Practical location is one member of a nebulous pantheon of principles (also including acquiescence, agreement, adverse possession and estoppel) by which the courts attempt to fix disputed boundaries on the ground. The original dispute might have been caused by overlapping (or nonexistent) surveys and deeds, or by the inevitable loss of original monumentation over time. One theory holds that practical location may be considered a holdover from a much earlier method of property conveyance, where a potential grantor and grantee would consummate the sale of a parcel by acts on the land itself, rather than by the more modern method of conveyance by writing.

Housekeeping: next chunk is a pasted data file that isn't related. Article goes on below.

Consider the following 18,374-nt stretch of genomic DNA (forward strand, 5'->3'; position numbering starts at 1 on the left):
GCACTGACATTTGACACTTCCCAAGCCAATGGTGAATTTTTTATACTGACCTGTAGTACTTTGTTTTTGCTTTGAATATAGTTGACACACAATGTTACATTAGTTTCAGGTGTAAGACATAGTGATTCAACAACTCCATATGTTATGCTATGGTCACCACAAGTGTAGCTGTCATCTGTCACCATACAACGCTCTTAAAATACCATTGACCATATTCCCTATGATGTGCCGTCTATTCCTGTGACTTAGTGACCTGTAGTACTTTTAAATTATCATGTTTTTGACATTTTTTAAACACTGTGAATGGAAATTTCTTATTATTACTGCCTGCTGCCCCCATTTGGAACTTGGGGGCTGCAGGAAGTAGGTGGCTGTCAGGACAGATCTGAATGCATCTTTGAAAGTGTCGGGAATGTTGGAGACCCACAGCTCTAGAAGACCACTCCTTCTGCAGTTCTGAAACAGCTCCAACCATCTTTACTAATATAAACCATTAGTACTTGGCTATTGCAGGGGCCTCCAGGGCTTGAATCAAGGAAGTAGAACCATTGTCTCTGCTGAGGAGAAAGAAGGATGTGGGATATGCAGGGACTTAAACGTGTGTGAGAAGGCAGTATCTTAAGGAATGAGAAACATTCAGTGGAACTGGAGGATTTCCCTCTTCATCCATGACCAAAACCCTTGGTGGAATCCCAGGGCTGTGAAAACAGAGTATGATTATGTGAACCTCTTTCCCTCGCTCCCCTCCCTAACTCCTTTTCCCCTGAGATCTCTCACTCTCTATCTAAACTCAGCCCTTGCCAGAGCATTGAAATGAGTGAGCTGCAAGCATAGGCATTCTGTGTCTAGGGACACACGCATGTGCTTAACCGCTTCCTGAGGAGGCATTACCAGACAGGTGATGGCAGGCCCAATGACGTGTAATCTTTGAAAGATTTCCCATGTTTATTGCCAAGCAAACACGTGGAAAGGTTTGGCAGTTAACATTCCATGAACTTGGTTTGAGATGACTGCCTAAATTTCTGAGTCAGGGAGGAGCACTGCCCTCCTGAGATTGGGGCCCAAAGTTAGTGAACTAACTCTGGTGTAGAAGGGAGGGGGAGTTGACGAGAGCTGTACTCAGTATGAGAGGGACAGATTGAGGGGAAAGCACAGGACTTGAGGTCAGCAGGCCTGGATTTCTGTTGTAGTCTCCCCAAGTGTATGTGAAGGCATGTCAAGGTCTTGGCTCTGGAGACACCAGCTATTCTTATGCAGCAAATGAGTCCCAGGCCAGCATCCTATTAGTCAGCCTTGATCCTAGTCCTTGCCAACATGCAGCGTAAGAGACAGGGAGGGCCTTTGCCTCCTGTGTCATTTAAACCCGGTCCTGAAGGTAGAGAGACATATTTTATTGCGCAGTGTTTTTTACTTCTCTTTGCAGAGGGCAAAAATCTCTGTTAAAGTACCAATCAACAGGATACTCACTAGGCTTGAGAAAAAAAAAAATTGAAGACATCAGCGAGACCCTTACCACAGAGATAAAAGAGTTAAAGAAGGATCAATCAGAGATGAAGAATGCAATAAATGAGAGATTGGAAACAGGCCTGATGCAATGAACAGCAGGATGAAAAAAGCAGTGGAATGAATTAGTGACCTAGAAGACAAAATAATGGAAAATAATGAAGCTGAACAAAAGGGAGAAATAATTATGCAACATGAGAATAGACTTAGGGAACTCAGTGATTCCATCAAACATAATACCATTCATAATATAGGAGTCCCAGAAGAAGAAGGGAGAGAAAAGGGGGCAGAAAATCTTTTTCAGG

Surveyors deal with the rules of construction each time they read a deed and attempt to walk in the footsteps of the original surveyor. While it would be tempting to refer to these as basic principles, the permutations found among the many jurisdictions that make up the nation seem anything but “basic.”